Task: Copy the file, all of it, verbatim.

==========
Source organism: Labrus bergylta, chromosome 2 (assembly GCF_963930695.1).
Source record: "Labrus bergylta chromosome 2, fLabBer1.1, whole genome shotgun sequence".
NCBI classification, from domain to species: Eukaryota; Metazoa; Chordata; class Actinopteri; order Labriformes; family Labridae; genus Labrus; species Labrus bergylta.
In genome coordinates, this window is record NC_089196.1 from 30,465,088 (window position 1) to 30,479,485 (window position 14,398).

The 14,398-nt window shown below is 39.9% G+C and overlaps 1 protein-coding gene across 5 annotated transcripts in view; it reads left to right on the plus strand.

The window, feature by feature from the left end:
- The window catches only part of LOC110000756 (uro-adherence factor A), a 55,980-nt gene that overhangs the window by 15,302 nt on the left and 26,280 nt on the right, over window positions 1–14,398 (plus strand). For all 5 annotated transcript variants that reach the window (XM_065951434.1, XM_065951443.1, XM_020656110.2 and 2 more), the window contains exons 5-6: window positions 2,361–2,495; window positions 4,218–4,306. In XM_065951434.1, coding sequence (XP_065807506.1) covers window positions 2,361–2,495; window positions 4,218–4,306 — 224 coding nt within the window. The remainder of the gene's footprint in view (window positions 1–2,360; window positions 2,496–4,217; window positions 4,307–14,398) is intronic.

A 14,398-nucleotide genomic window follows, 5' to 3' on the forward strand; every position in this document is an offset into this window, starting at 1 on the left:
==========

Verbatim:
Source organism: Labrus bergylta, chromosome 2 (assembly GCF_963930695.1).
Source record: "Labrus bergylta chromosome 2, fLabBer1.1, whole genome shotgun sequence".
NCBI classification, from domain to species: Eukaryota; Metazoa; Chordata; class Actinopteri; order Labriformes; family Labridae; genus Labrus; species Labrus bergylta.
In genome coordinates, this window is record NC_089196.1 from 30,465,088 (window position 1) to 30,479,485 (window position 14,398).

The 14,398-nt window shown below is 39.9% G+C and overlaps 1 protein-coding gene across 5 annotated transcripts in view; it reads left to right on the plus strand.

The window, feature by feature from the left end:
- The window catches only part of LOC110000756 (uro-adherence factor A), a 55,980-nt gene that overhangs the window by 15,302 nt on the left and 26,280 nt on the right, over window positions 1–14,398 (plus strand). For all 5 annotated transcript variants that reach the window (XM_065951434.1, XM_065951443.1, XM_020656110.2 and 2 more), the window contains exons 5-6: window positions 2,361–2,495; window positions 4,218–4,306. In XM_065951434.1, coding sequence (XP_065807506.1) covers window positions 2,361–2,495; window positions 4,218–4,306 — 224 coding nt within the window. The remainder of the gene's footprint in view (window positions 1–2,360; window positions 2,496–4,217; window positions 4,307–14,398) is intronic.

A 14,398-nucleotide genomic window follows, 5' to 3' on the forward strand; every position in this document is an offset into this window, starting at 1 on the left: